Visiting LUX Helsinki in 2024

It was cold; the city had been covered by snow for months. Still, thousands of people were in the streets, all on their way to visit the sites of LUX Helsinki, “… and despite the freezing temperatures, all the technology worked perfectly,” said Stuba Nikula from the producing Helsinki Events Foundation. Since 1995, LUX Helsinki is the first in the annual calendar and took place from January 3 to 7, 2024.

The decentral parcours included sites in the city’s center and the suburbs. There are three galleries, four cultural centers, and the Korkeasaari island with a zoo hosting light and light-based media interventions. On top, the exhibition programs of the KIASMA museum for contemporary art and the AMOS REX media art space were worth seeing. During LUX, Helsinki reveals itself as a living repository of cultural heritage, technological innovation, design thinking, and artistic research, inviting inquiry into the evolving role of art within contemporary society.

Katariina Souri (FI) – Pohjan kosketus
Katariina Souri. LUX Helsinki 2024. Photo: Superreel.

Senate Square: Janne Ahola, Katariina Souri, Weltraumgrafik

In the center of the Finnish capital lies the Senate Square. The surrounding buildings are designed by architect Johan Carl Ludwig Engel and form a classicist ensemble with the cathedral, the old Senate building (now the seat of the Finnish government), and the main building of the University of Helsinki. Here, the Finnish artist Katariina Souri showed large-format projections of (analog) paintings focussing on the myths of the north. These were juxtaposed by projection mappings for Helsinki Cathedral by Janna Ahola and Weltraumgrafik.

Janne Ahola (FI) – Symmetria
Weltraumgrafik (DE) – Helix
Weltraumgrafk. LUX Helsinki 2024. Photo Petri Antilla_1499x1000
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Janne Ahola. LUX Helsinki 2024. Photo: Superreel.

Töölönlahti Event Park: Eeere Helle

Also, in the city’s center, near the Oodi Central Library and the Kiasma Art Museum, Eero Helle presented the installation “EQ”, a static composition of bright white light lines. One half is mounted linearly on a 2D surface, and the other forms a kind of wave with different lengths and angles of inclination. They cross each other. When circling the installation, the responsive eye created movements of light that did not exist in material reality.

Eero Helle (FI) – EQ
Eero Helle. LUX Helsinki 2024. Photo Petri Antilla (2)_1499x1000
Eero Helle. LUX Helsinki 2024. Photo Petri Antilla (1)_1499x1000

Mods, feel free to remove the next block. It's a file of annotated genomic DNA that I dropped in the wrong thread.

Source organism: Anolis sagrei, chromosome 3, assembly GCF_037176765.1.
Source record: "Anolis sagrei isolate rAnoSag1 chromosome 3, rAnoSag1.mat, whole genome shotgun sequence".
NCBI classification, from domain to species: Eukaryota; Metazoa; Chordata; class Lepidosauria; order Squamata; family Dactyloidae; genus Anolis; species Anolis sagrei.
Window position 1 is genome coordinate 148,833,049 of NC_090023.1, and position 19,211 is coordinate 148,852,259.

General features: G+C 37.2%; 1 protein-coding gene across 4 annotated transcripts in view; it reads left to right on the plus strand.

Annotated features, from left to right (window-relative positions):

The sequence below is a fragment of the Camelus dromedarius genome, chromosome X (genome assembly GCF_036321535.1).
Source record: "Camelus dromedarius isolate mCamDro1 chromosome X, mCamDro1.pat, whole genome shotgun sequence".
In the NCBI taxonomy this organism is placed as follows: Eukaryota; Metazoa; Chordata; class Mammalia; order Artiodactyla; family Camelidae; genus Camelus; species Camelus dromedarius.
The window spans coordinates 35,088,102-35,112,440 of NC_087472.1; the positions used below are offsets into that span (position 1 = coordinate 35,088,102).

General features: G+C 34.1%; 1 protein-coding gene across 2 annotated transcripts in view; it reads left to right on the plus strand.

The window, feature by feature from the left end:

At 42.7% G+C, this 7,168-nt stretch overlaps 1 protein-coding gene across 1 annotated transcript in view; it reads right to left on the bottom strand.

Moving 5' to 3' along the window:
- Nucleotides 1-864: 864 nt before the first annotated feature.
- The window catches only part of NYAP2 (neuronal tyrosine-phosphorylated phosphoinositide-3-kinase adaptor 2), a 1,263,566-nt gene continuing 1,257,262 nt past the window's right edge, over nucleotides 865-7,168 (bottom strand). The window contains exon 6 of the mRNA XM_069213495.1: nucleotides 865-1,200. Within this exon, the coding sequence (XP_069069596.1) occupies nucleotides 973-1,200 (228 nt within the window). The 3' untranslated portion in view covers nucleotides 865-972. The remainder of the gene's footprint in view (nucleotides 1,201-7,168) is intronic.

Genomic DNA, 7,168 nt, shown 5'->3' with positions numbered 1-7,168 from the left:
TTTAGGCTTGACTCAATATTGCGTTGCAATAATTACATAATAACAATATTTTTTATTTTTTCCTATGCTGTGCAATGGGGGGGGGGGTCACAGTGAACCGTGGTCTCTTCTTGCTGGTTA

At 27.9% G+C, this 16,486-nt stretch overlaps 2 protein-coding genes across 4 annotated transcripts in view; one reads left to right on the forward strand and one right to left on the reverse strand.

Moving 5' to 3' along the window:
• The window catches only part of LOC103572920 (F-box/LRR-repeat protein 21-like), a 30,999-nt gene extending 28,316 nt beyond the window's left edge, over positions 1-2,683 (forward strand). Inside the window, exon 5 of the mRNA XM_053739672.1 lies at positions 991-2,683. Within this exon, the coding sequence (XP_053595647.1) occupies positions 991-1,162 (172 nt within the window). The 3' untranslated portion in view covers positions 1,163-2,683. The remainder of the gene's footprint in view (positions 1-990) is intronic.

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Eero Helle. LUX Helsinki 2024. Photo: Superreel.

“Art and Science” was the theme of the festival in 2024. “The theme acts as a link between the different works and locations … it helps the curators and the artists to create custom-made works for LUX,” explained Juha Rouhikoski, the artistic director, in retrospect. Juha Rouhikoski is a freelance curator, artist, and art historian, and his curatorial team for LUX Helsinki 2024 included Matti Jykylä, Mia Kivinen, Jyrki Sinisalo, and Jere Suontausta.

They are all members of FLASH, the Finnish Light Art Society founded in 2017. “FLASH is an association for promoting light art, i.e., to support artists, curators, producers, and art lovers. With FLASH, we started establishing light art as a separate field in the art scene …” stated co-founder Ilkka Paloniemi, artist and former LUX curator (2015 – 2023). Europe has no comparable initiative — driven by artists and curators — for promoting light in art, stage lighting design, and architectural lighting design. With almost 80% Finnish artists, LUX Helsinki is FLASH’s national platform.

BLAF Finnish Light Art Platform

A digital platform for light art in Finland called BLAF (Best of Finnish Light Art in Finland) is part of the FLASH activities. Mia Kivinen and Anna Björklund are the BLAF curators, and they explained: “Our main goal is to create options for our artists and to show the artworks.” The FLASH network regularly realizes its own exhibition projects: “Next November, the fourth FLASH Biennale will take place, this time in Tampere. We mainly show gallery projects, objects, and installations designed for interior spaces. These projects are now being reported in the local news, feature pages, and art magazines …”.

New productions for LUX Helsinki

FLASH produced new, site-specific projects for LUX Helsinki, such as the “Vanishing While Viewing” installation by Saana Volanen or the transmedia intervention “SUBURBIUM.0001” by Niko Tiainen. Both installations work with image and data material that was recorded and edited at the site of the performance. They translate their “raw” materials into very different compositions, in which the light of the LED strips, screens, and projections becomes the sensually perceptible medium of the digital world. They are also part of FLASH.

Sitratori Square: Saana Volanen